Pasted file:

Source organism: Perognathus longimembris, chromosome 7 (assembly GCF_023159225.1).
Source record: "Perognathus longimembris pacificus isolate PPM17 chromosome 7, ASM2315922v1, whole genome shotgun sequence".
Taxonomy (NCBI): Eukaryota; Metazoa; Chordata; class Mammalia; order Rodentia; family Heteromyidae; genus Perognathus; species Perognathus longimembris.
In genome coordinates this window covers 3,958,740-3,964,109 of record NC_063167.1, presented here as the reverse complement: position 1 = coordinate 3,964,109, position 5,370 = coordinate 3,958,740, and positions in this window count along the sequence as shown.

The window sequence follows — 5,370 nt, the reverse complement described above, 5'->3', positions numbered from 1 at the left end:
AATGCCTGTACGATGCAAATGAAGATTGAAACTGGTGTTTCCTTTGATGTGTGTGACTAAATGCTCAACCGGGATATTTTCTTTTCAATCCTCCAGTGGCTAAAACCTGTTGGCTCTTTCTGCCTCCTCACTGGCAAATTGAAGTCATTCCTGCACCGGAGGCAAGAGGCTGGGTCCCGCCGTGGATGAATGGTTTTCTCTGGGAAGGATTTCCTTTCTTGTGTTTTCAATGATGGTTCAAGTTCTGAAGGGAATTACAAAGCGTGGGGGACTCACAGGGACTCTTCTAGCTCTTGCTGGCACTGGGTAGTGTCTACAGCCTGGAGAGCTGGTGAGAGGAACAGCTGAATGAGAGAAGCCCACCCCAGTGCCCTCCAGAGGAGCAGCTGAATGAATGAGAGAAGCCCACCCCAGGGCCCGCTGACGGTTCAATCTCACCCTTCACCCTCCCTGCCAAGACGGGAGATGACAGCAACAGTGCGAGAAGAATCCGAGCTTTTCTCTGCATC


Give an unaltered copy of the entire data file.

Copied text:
Source organism: Perognathus longimembris, chromosome 7 (assembly GCF_023159225.1).
Source record: "Perognathus longimembris pacificus isolate PPM17 chromosome 7, ASM2315922v1, whole genome shotgun sequence".
Taxonomy (NCBI): Eukaryota; Metazoa; Chordata; class Mammalia; order Rodentia; family Heteromyidae; genus Perognathus; species Perognathus longimembris.
In genome coordinates this window covers 3,958,740-3,964,109 of record NC_063167.1, presented here as the reverse complement: position 1 = coordinate 3,964,109, position 5,370 = coordinate 3,958,740, and positions in this window count along the sequence as shown.

The window sequence follows — 5,370 nt, the reverse complement described above, 5'->3', positions numbered from 1 at the left end:
AATGCCTGTACGATGCAAATGAAGATTGAAACTGGTGTTTCCTTTGATGTGTGTGACTAAATGCTCAACCGGGATATTTTCTTTTCAATCCTCCAGTGGCTAAAACCTGTTGGCTCTTTCTGCCTCCTCACTGGCAAATTGAAGTCATTCCTGCACCGGAGGCAAGAGGCTGGGTCCCGCCGTGGATGAATGGTTTTCTCTGGGAAGGATTTCCTTTCTTGTGTTTTCAATGATGGTTCAAGTTCTGAAGGGAATTACAAAGCGTGGGGGACTCACAGGGACTCTTCTAGCTCTTGCTGGCACTGGGTAGTGTCTACAGCCTGGAGAGCTGGTGAGAGGAACAGCTGAATGAGAGAAGCCCACCCCAGTGCCCTCCAGAGGAGCAGCTGAATGAATGAGAGAAGCCCACCCCAGGGCCCGCTGACGGTTCAATCTCACCCTTCACCCTCCCTGCCAAGACGGGAGATGACAGCAACAGTGCGAGAAGAATCCGAGCTTTTCTCTGCATC